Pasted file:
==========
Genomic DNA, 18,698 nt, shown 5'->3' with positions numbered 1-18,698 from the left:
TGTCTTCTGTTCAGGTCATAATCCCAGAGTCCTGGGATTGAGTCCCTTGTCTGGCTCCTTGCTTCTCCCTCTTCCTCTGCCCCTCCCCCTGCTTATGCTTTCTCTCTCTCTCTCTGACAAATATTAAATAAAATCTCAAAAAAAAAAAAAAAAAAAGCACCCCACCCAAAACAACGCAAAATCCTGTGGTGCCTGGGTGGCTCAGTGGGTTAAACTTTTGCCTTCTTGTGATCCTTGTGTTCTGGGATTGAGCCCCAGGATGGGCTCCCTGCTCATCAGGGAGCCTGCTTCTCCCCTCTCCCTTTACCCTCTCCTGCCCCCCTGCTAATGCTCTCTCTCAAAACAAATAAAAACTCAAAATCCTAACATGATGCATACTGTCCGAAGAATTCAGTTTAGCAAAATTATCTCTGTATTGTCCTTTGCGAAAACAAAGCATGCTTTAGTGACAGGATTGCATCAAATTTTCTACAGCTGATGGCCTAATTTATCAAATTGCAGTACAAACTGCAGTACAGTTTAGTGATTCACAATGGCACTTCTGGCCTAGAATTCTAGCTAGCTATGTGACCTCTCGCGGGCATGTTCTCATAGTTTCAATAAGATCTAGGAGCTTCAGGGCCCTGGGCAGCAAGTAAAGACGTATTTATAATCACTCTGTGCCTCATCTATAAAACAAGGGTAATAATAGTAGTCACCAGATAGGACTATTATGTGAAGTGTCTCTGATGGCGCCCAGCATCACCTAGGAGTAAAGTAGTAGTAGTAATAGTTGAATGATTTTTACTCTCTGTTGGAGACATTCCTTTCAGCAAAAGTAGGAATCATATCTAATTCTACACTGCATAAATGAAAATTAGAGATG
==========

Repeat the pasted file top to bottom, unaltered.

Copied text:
Genomic DNA, 18,698 nt, shown 5'->3' with positions numbered 1-18,698 from the left:
TGTCTTCTGTTCAGGTCATAATCCCAGAGTCCTGGGATTGAGTCCCTTGTCTGGCTCCTTGCTTCTCCCTCTTCCTCTGCCCCTCCCCCTGCTTATGCTTTCTCTCTCTCTCTCTGACAAATATTAAATAAAATCTCAAAAAAAAAAAAAAAAAAAGCACCCCACCCAAAACAACGCAAAATCCTGTGGTGCCTGGGTGGCTCAGTGGGTTAAACTTTTGCCTTCTTGTGATCCTTGTGTTCTGGGATTGAGCCCCAGGATGGGCTCCCTGCTCATCAGGGAGCCTGCTTCTCCCCTCTCCCTTTACCCTCTCCTGCCCCCCTGCTAATGCTCTCTCTCAAAACAAATAAAAACTCAAAATCCTAACATGATGCATACTGTCCGAAGAATTCAGTTTAGCAAAATTATCTCTGTATTGTCCTTTGCGAAAACAAAGCATGCTTTAGTGACAGGATTGCATCAAATTTTCTACAGCTGATGGCCTAATTTATCAAATTGCAGTACAAACTGCAGTACAGTTTAGTGATTCACAATGGCACTTCTGGCCTAGAATTCTAGCTAGCTATGTGACCTCTCGCGGGCATGTTCTCATAGTTTCAATAAGATCTAGGAGCTTCAGGGCCCTGGGCAGCAAGTAAAGACGTATTTATAATCACTCTGTGCCTCATCTATAAAACAAGGGTAATAATAGTAGTCACCAGATAGGACTATTATGTGAAGTGTCTCTGATGGCGCCCAGCATCACCTAGGAGTAAAGTAGTAGTAGTAATAGTTGAATGATTTTTACTCTCTGTTGGAGACATTCCTTTCAGCAAAAGTAGGAATCATATCTAATTCTACACTGCATAAATGAAAATTAGAGATG